Boy Wonder (Michael Morrissey, 2010)
Imagine that, as a child, you saw your mother murdered. Imagine that the police have come up with nothing in the twelve years between then and now, no matter how much you stick around. (One character in the movie says that lead character Sean Donovan has become the precinct’s unofficial mascot). Imagine you think you could do better. What would you do?
Variations on the theme have populated any number of recent movies, from various attempts at the Batman franchise to Super to Kick-Ass. The best of the bunch, though, you may not have heard of: Boy Wonder, a low-key thriller that came right out of left field. First time writer/director Michael Morrissey got his start in Hollywood as a producer of reality TV shows, mostly centered around home renovation (First Time Flippers, Ten Grand in Your Hand, etc.). As of this writing, Boy Wonder is his only fictional effort. I know reality TV probably pays the bills better, but for my money, Morrissey needs to ditch the networks and start doing this stuff full-time, because his debut movie knocks one out of the park.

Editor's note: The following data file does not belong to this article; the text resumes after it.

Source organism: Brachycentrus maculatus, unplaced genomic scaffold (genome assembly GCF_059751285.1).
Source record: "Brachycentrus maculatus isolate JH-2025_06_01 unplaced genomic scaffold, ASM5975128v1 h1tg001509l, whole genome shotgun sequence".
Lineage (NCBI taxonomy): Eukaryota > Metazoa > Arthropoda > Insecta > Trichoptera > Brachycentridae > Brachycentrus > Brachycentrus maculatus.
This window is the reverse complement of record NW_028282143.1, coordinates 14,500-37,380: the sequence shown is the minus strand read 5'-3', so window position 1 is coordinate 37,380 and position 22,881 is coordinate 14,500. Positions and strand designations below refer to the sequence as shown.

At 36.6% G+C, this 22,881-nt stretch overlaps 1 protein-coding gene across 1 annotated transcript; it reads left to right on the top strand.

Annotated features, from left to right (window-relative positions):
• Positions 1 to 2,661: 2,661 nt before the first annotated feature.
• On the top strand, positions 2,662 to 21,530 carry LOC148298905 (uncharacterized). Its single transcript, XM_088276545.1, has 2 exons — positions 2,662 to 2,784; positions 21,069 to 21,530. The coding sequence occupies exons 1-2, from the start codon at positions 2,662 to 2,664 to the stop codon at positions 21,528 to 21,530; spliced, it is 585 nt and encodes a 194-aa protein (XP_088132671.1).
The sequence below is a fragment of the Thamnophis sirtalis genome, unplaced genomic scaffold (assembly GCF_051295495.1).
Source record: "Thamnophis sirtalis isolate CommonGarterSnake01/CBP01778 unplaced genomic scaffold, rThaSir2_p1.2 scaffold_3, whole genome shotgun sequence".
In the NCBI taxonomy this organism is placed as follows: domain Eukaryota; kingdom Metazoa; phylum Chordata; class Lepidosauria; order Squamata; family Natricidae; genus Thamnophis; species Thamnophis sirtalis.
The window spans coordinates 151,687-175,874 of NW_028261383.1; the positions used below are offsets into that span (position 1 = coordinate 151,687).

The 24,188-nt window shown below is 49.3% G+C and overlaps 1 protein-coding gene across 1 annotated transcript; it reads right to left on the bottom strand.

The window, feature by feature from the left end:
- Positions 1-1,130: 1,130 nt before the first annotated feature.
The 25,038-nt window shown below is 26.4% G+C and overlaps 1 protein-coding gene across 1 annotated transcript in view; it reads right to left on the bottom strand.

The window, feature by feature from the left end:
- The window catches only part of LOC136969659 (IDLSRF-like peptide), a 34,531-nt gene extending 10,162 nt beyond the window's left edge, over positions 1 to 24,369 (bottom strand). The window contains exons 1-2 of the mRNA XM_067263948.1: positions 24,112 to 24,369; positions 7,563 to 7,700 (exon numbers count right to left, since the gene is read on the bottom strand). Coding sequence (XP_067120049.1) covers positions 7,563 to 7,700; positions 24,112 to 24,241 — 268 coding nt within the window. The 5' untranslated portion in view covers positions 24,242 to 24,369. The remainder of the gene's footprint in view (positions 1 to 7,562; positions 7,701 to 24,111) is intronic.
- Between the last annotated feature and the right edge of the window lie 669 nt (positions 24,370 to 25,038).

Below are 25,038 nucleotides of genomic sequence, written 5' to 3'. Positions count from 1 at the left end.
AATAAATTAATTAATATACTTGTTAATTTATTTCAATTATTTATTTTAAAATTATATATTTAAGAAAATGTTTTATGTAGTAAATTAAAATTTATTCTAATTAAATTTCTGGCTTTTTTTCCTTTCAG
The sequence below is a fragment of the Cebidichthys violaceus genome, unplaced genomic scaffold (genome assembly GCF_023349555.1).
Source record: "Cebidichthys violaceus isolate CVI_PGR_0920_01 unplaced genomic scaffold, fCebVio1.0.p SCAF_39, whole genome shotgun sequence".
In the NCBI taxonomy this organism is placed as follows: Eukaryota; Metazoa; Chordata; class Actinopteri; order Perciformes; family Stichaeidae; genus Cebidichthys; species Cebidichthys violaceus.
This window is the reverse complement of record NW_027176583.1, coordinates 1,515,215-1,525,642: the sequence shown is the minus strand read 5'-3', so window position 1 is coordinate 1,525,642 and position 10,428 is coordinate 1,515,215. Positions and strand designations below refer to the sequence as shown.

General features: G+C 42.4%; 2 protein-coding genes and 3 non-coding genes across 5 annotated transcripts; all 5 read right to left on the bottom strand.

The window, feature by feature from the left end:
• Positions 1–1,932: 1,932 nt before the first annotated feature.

This is normally where I would put the plot summary, but I kind of did that in the first paragraph. I’m sure you concluded from what I wrote up there that Sean Donovan (TV character actor Caleb Steinmeyer in his first feature appearance, and as of this writing, last—he seems to have gone behind the camera as a production assistant) turns to vigilantism both as an outlet for his pent-up rage and as a way of tracking down his mother’s killer. Thus, Sean is playing both sides of the field—enlisting the help of the police department by day while evading them at night.
When it comes right down to it, there’s not a great deal of plot to this, but that helps the movie stay on track, and it also leaves ample room for Morrissey to develop his characters. That’s what takes the movie from standard revenge thriller into the stratosphere. Ironically, it’s also most likely why the movie went nowhere upon its initial release. This is not a movie where stuff blows up; it is more interested in the mentality of its protagonist than it is his deeds (though don’t get me wrong, there’s enough of that to keep you jumping now and again). You probably missed this one the first time around, as almost everyone did. But if you like intelligent, well-paced, slow thrillers, catch this at your earliest opportunity. ****